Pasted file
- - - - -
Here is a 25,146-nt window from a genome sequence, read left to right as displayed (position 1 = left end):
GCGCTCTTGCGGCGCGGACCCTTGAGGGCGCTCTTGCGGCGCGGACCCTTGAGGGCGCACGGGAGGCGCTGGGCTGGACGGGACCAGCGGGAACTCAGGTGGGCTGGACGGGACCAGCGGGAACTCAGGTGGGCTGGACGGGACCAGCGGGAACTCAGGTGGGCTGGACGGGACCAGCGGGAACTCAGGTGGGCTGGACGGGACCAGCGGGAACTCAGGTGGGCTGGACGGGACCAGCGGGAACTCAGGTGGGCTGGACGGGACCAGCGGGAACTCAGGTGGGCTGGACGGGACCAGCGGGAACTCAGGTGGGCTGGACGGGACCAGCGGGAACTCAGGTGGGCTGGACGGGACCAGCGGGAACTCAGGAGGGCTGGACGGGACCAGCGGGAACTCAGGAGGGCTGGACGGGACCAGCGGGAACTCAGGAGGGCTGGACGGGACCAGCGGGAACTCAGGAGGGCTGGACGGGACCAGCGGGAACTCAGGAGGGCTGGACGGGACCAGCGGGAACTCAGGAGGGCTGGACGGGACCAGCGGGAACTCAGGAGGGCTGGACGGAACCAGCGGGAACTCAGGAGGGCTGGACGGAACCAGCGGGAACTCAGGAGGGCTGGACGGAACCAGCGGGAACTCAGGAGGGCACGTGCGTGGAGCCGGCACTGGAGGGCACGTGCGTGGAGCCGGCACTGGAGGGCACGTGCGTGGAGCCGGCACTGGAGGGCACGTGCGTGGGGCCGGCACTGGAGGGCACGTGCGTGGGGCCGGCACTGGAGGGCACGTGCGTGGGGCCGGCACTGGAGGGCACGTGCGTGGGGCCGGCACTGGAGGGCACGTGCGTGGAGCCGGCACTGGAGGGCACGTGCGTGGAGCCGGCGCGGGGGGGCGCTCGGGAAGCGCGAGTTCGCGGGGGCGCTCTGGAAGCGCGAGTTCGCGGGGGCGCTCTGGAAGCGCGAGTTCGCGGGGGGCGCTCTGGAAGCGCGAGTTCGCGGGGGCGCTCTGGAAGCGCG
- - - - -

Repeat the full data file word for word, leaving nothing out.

Here is a 25,146-nt window from a genome sequence, read left to right as displayed (position 1 = left end):
GCGCTCTTGCGGCGCGGACCCTTGAGGGCGCTCTTGCGGCGCGGACCCTTGAGGGCGCACGGGAGGCGCTGGGCTGGACGGGACCAGCGGGAACTCAGGTGGGCTGGACGGGACCAGCGGGAACTCAGGTGGGCTGGACGGGACCAGCGGGAACTCAGGTGGGCTGGACGGGACCAGCGGGAACTCAGGTGGGCTGGACGGGACCAGCGGGAACTCAGGTGGGCTGGACGGGACCAGCGGGAACTCAGGTGGGCTGGACGGGACCAGCGGGAACTCAGGTGGGCTGGACGGGACCAGCGGGAACTCAGGTGGGCTGGACGGGACCAGCGGGAACTCAGGTGGGCTGGACGGGACCAGCGGGAACTCAGGAGGGCTGGACGGGACCAGCGGGAACTCAGGAGGGCTGGACGGGACCAGCGGGAACTCAGGAGGGCTGGACGGGACCAGCGGGAACTCAGGAGGGCTGGACGGGACCAGCGGGAACTCAGGAGGGCTGGACGGGACCAGCGGGAACTCAGGAGGGCTGGACGGGACCAGCGGGAACTCAGGAGGGCTGGACGGAACCAGCGGGAACTCAGGAGGGCTGGACGGAACCAGCGGGAACTCAGGAGGGCTGGACGGAACCAGCGGGAACTCAGGAGGGCACGTGCGTGGAGCCGGCACTGGAGGGCACGTGCGTGGAGCCGGCACTGGAGGGCACGTGCGTGGAGCCGGCACTGGAGGGCACGTGCGTGGGGCCGGCACTGGAGGGCACGTGCGTGGGGCCGGCACTGGAGGGCACGTGCGTGGGGCCGGCACTGGAGGGCACGTGCGTGGGGCCGGCACTGGAGGGCACGTGCGTGGAGCCGGCACTGGAGGGCACGTGCGTGGAGCCGGCGCGGGGGGGCGCTCGGGAAGCGCGAGTTCGCGGGGGCGCTCTGGAAGCGCGAGTTCGCGGGGGCGCTCTGGAAGCGCGAGTTCGCGGGGGGCGCTCTGGAAGCGCGAGTTCGCGGGGGCGCTCTGGAAGCGCG